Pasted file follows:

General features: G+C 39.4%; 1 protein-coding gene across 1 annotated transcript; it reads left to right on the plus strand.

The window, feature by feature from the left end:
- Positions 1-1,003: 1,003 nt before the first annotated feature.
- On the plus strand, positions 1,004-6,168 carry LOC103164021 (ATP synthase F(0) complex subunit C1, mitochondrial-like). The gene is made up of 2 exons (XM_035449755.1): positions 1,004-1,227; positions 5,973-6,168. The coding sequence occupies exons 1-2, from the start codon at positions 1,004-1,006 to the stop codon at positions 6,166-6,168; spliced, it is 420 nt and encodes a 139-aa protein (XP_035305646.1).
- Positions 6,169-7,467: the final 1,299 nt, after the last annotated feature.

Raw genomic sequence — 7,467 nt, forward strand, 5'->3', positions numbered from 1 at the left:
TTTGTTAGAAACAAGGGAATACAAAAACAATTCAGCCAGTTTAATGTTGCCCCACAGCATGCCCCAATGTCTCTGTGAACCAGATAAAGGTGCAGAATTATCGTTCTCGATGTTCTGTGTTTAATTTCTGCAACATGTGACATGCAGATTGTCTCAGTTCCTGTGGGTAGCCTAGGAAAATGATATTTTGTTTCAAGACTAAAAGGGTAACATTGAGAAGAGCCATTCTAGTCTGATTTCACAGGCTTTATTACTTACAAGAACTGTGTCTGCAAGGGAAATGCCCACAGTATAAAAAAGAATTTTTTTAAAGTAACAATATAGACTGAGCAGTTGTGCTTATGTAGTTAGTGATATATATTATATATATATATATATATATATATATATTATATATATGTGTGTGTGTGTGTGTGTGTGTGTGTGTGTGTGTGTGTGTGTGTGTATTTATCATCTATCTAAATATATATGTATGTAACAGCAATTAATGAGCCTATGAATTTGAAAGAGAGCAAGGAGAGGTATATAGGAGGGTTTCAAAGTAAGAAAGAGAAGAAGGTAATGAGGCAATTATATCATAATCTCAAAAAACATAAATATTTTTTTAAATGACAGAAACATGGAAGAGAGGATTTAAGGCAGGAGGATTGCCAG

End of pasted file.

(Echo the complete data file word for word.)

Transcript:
General features: G+C 39.4%; 1 protein-coding gene across 1 annotated transcript; it reads left to right on the plus strand.

The window, feature by feature from the left end:
- Positions 1-1,003: 1,003 nt before the first annotated feature.
- On the plus strand, positions 1,004-6,168 carry LOC103164021 (ATP synthase F(0) complex subunit C1, mitochondrial-like). The gene is made up of 2 exons (XM_035449755.1): positions 1,004-1,227; positions 5,973-6,168. The coding sequence occupies exons 1-2, from the start codon at positions 1,004-1,006 to the stop codon at positions 6,166-6,168; spliced, it is 420 nt and encodes a 139-aa protein (XP_035305646.1).
- Positions 6,169-7,467: the final 1,299 nt, after the last annotated feature.

Raw genomic sequence — 7,467 nt, forward strand, 5'->3', positions numbered from 1 at the left:
TTTGTTAGAAACAAGGGAATACAAAAACAATTCAGCCAGTTTAATGTTGCCCCACAGCATGCCCCAATGTCTCTGTGAACCAGATAAAGGTGCAGAATTATCGTTCTCGATGTTCTGTGTTTAATTTCTGCAACATGTGACATGCAGATTGTCTCAGTTCCTGTGGGTAGCCTAGGAAAATGATATTTTGTTTCAAGACTAAAAGGGTAACATTGAGAAGAGCCATTCTAGTCTGATTTCACAGGCTTTATTACTTACAAGAACTGTGTCTGCAAGGGAAATGCCCACAGTATAAAAAAGAATTTTTTTAAAGTAACAATATAGACTGAGCAGTTGTGCTTATGTAGTTAGTGATATATATTATATATATATATATATATATATATATATTATATATATGTGTGTGTGTGTGTGTGTGTGTGTGTGTGTGTGTGTGTGTGTGTGTATTTATCATCTATCTAAATATATATGTATGTAACAGCAATTAATGAGCCTATGAATTTGAAAGAGAGCAAGGAGAGGTATATAGGAGGGTTTCAAAGTAAGAAAGAGAAGAAGGTAATGAGGCAATTATATCATAATCTCAAAAAACATAAATATTTTTTTAAATGACAGAAACATGGAAGAGAGGATTTAAGGCAGGAGGATTGCCAG